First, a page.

Most teams though are not there yet. They are having problems with their sprints. Stories leak out, Software is not necessarily working or tested, and the discussion in the Retrospective is focused on how to calculate the right velocity, what % of time to allocate to surprises, estimation inaccuracies and other such problems. If you are working in or with such a team, ScrumBan can help by giving you a change management process you can use as a guide on your improvement journey.


The basic principles of the ScrumBan Approach

ScrumBan is an application of the Kanban Method, so naturally the three basic principles apply (David J Anderson recently wrote a concise post about the Kanban Method and whether it is a framework or not, you should go read it):

  1. You start with what you do now – That is your Scrum. All the ceremonies, artifacts, roles and responsibilities you are currently using. That is right, You start with everything. The Sprint, Scrum Master, Sprint Backlog, Taskboard, Sprint Burndown, whatever you are currently using.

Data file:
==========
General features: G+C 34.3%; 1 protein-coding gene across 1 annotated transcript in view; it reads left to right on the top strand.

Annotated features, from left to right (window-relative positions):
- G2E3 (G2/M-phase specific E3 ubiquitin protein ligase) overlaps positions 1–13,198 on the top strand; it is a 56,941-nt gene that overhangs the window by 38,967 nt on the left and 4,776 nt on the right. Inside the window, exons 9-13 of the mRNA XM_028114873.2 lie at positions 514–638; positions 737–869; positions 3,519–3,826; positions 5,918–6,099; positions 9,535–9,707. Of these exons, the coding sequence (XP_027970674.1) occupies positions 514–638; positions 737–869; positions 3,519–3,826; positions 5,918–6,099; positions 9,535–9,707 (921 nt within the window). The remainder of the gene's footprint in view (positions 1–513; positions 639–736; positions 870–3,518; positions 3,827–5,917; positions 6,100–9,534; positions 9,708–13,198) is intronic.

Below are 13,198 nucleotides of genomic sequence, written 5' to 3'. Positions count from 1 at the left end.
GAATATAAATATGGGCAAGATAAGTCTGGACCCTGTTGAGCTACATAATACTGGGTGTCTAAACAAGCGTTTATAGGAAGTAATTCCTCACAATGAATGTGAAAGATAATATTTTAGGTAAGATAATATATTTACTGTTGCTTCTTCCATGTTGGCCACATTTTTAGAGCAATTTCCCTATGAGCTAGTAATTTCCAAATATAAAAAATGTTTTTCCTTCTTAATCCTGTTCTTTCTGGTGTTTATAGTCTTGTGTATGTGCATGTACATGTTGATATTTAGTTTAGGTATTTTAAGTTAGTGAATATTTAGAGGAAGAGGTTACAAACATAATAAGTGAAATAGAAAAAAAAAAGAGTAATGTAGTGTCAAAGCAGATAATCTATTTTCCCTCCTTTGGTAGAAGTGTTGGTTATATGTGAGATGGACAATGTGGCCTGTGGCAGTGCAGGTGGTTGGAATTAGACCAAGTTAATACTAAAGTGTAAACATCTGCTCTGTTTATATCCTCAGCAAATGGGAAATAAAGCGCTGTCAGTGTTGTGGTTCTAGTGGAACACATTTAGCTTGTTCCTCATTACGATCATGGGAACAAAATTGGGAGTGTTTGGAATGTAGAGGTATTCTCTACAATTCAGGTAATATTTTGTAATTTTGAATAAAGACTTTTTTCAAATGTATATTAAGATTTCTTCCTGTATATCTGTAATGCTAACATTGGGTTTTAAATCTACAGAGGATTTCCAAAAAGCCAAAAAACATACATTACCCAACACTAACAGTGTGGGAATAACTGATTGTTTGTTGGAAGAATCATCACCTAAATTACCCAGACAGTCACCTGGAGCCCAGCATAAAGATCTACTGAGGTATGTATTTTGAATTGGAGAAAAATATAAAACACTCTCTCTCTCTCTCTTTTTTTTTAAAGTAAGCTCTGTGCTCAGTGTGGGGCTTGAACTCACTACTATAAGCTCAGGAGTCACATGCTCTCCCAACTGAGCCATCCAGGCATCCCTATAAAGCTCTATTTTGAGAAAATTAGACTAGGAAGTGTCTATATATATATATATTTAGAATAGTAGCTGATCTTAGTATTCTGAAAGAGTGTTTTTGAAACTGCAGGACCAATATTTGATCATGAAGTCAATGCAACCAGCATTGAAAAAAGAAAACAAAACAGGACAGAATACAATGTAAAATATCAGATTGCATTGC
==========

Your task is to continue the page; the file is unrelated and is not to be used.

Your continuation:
2. You agree to pursue an evolutionary approach to change – You understand that things will change over time. You might adapt some of the aspects of Scrum. You might add new practices/policies. You might drop some. The important thing is that you agree to pursue improvement towards a process that is more effective for you, one that will help you meet your business goals more effectively.
  3. You initially respect current roles, responsibilities and job titles – Again, you start with your Scrum and your organization. You don’t change the job titles. Whatever you did so far with your Scrum implementation, that is where you start. You might get some ideas for change when you read about ScrumBan and Kanban, but the Kanban Method is about considering/introducing those changes when they make sense, not as a big change up front.

Core Practices of Kanban applied to Scrumban

After understanding and adopting the basic principles, you start using the Kanban core practices. I will use David’s recent language and elaborate on what they might mean in a Scrumban context